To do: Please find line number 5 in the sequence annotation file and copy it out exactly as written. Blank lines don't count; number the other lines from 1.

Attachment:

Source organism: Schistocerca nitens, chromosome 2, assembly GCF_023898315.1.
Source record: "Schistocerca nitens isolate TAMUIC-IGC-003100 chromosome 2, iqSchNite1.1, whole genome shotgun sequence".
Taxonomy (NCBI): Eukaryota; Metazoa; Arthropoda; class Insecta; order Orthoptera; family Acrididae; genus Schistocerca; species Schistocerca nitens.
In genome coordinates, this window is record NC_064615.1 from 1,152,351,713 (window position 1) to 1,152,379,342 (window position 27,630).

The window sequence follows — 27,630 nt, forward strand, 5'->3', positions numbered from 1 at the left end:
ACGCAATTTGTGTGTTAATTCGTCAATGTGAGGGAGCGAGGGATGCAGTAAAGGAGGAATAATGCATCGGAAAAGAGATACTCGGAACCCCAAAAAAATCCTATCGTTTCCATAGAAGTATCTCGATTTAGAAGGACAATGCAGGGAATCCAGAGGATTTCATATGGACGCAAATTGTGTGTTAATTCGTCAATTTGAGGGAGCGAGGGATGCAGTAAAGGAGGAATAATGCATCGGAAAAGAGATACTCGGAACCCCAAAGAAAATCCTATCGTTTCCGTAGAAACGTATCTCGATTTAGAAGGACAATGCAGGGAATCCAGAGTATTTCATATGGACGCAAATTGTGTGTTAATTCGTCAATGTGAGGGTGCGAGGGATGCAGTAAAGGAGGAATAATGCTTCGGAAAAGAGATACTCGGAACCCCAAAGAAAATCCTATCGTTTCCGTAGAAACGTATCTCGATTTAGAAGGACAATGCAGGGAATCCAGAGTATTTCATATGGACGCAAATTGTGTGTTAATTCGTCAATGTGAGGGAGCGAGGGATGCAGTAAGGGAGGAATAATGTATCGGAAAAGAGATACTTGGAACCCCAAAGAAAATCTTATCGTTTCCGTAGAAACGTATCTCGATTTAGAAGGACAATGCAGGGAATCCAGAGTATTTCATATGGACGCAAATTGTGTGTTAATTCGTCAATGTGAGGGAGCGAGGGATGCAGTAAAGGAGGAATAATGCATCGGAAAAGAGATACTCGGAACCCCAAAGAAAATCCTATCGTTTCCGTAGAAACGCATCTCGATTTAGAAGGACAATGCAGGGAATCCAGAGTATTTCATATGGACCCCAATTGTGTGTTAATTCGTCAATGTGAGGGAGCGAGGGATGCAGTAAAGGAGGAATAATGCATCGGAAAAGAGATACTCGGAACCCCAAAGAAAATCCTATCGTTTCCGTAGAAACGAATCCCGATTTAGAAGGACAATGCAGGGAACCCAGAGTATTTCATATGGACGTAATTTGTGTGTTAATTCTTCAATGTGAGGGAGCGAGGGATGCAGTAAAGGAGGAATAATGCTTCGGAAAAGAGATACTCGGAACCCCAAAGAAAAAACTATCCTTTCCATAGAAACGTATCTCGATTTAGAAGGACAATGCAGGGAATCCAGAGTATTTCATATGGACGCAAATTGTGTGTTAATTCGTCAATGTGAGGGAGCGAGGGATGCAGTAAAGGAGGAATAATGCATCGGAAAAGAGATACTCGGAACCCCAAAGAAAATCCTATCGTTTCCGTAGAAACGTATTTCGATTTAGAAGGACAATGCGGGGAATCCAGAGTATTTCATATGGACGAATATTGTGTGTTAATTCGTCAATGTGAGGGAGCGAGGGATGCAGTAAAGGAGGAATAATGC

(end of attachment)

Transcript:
The window sequence follows — 27,630 nt, forward strand, 5'->3', positions numbered from 1 at the left end: